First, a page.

Innovation. Ideas. Insight.

The Future of PR/Media Relations? HARO and #Journchat

In Ideas, Innovation on December 9, 2008 at 11:23 am

I’ve been working in the PR industry for more than a decade and I’m a firm believer that developing a relationship with a reporter/producer/editor is the best way to become a respected, valued professional. I don’t think that will ever change. But technology has certainly had an effect on the PR/Media relationship.  Two relatively new tools, Help A Reporter Out (HARO) and #Journchat reveal a great truth about how the media and PR professions work at their best: Open communication and relevant information can provide real value to all.

HARO is the brainchild of Peter Shankman, founder and CEO of The Geek Factory, Inc. By signing up for HARO, a PR professional receives three emails a day with details from reporters who are looking for information or sources for stories they are working on. The service is free and it works because of a simple rule. Here’s what Peter says:

By joining this list, just promise me and yourself that you’ll ask yourself before you send a response: Is this response really on target? Is this response really going to help the journalist, or is this just a BS way for me to get my client in front of the reporter? If you have to think for more than three seconds, chances are, you shouldn’t send the response.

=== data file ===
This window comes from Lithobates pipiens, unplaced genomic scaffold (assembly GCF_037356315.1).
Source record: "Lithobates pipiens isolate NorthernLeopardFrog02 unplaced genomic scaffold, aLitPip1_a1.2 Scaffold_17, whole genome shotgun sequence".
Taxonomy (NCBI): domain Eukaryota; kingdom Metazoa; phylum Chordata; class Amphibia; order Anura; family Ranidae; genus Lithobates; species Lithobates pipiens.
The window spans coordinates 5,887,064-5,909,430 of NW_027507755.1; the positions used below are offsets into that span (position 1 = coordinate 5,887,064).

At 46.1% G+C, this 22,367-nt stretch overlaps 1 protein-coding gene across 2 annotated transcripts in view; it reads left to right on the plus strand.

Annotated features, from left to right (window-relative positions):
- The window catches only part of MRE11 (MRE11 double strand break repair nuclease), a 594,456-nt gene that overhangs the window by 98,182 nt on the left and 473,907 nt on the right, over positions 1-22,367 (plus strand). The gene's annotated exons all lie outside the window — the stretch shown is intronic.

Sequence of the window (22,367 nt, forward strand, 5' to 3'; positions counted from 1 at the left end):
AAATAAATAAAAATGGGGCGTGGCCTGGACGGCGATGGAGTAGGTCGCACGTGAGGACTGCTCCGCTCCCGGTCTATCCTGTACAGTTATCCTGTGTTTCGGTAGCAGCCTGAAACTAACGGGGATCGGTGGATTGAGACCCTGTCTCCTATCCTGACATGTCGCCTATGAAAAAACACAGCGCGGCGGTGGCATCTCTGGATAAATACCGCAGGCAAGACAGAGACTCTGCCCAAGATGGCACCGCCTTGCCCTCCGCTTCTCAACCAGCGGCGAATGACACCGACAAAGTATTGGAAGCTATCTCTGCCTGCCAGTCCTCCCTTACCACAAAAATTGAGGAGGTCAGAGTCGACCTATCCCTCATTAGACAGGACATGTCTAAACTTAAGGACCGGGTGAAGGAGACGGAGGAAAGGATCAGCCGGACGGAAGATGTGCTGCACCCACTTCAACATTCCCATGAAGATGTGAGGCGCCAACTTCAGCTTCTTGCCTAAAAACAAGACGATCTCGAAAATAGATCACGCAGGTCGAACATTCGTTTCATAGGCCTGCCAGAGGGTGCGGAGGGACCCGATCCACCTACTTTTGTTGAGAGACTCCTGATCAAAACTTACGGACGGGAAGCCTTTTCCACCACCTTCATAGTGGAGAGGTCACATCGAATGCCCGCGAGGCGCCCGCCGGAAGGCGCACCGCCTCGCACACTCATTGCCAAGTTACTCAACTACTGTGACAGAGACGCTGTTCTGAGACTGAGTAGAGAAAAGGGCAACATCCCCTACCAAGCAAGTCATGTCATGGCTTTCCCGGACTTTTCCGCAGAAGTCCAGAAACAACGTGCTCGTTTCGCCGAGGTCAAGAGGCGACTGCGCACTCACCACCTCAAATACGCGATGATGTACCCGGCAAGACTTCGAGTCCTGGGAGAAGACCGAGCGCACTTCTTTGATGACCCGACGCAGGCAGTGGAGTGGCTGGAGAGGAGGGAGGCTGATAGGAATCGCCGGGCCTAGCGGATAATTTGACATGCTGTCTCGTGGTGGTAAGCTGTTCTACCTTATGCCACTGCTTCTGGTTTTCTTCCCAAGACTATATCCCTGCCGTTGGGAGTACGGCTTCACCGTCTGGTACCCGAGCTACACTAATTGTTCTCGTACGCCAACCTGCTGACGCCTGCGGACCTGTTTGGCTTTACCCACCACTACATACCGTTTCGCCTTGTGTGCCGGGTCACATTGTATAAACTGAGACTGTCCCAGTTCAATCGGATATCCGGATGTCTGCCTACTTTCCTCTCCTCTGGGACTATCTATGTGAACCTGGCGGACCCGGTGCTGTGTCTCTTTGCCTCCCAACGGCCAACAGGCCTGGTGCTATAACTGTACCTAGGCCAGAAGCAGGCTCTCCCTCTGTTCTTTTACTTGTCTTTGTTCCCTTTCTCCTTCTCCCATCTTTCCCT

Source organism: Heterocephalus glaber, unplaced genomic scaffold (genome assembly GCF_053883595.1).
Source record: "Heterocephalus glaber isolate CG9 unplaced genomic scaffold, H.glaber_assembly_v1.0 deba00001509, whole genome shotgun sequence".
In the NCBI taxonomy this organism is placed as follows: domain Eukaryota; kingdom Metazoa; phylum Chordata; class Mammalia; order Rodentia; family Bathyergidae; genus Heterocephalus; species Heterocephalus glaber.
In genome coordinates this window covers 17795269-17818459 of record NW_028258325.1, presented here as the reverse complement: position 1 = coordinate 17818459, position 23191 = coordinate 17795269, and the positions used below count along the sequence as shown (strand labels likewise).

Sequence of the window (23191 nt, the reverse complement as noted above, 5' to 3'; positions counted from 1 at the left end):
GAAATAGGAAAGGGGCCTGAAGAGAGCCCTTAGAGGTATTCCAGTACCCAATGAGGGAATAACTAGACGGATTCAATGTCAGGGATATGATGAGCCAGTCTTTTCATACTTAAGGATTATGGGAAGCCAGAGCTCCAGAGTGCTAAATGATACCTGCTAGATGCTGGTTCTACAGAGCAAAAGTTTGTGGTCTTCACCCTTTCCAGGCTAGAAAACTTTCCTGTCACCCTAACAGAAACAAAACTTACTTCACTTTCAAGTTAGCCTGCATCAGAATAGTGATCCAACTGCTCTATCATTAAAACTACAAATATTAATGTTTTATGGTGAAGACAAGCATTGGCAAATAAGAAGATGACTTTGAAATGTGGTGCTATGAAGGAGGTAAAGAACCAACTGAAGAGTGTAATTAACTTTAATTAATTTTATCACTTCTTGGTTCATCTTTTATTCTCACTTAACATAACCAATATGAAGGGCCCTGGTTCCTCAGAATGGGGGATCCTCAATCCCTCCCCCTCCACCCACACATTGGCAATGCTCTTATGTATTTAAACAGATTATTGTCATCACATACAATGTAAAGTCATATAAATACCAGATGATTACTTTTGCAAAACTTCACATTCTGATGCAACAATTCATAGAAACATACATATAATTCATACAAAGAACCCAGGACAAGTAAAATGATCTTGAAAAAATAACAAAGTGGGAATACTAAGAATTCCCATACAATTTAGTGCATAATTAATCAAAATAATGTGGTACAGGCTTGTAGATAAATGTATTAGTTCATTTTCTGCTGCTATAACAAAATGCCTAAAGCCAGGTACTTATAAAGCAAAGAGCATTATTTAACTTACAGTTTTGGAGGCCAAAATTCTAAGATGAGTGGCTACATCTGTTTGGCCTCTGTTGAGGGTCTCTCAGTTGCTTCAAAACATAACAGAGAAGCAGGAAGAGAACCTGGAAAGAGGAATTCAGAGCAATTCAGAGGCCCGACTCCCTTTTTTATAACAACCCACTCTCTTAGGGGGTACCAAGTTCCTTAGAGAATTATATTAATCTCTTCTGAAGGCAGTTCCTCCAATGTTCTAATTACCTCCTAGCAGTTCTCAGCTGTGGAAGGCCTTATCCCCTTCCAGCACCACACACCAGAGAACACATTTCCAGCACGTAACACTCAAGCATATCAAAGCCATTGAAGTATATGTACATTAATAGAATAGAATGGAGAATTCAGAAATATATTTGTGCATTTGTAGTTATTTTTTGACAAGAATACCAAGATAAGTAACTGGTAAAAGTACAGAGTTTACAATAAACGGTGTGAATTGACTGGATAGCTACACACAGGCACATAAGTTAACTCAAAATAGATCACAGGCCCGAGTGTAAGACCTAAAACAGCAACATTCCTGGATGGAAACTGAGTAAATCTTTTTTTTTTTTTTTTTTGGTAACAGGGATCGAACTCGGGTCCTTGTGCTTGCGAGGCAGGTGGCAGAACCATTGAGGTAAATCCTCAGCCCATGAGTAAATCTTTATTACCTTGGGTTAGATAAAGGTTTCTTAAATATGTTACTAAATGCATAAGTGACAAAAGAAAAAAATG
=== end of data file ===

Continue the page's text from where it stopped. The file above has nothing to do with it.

Peter is militant about this rule and as a result the service is respected and trusted by members of the media. More than 30,000 people are currently signed up for the email service, I wouldn’t be surprised if it doubled in size in 2009.

Journchat takes advantage of THE social media platform of 2008: Twitter. Every Monday from 8-10pm eastern, PR professionals, journalists, freelancers and PR students have an open, free-wheeling discussion on how the media and PR folks can work together more effectively for the benefit of both groups. To participate, you simply type your comments in Twitter and include #journchat. By using a service such as you can search for and follow all Tweets that included #journchat. Last night’s session was two+ hours of non-stop discussion. I have a feeling #journchat is going to explode over the next several weeks and the organizer, Sarah Evans, is going to need to make some modifications to keep up with the growth. You should probably follow her on Twitter as well.

HARO and #journchat aren’t cheats or shortcuts, they are tools that can help PR professionals build relationships which leads to trust and respect, two qualities more valuable to PR people than being able to write well or even talk on the phone.

  1. As a HARO subscriber and a new #journchat follower, I definitely agree with the post.

    For HARO, as more newspapers cut jobs, remaining reporters are going to be required to write more and likely about subjects they aren’t as familiar with. HARO provides a quick and easy way to get reputable sources. It would be great as a next phase to add an expert form on one of Peter’s Web sites. This way I could go ahead and post that I have an identity theft expert and an advertising expert. That might help reporters even more.


  2. I’ve had success with HARO already. I wish he’d take it to another level and have us indicate the topics we’d like to receive (e.g., Technology, Marketing or drill it down even more). Perhaps charge a small annual fee for this enhanced function.

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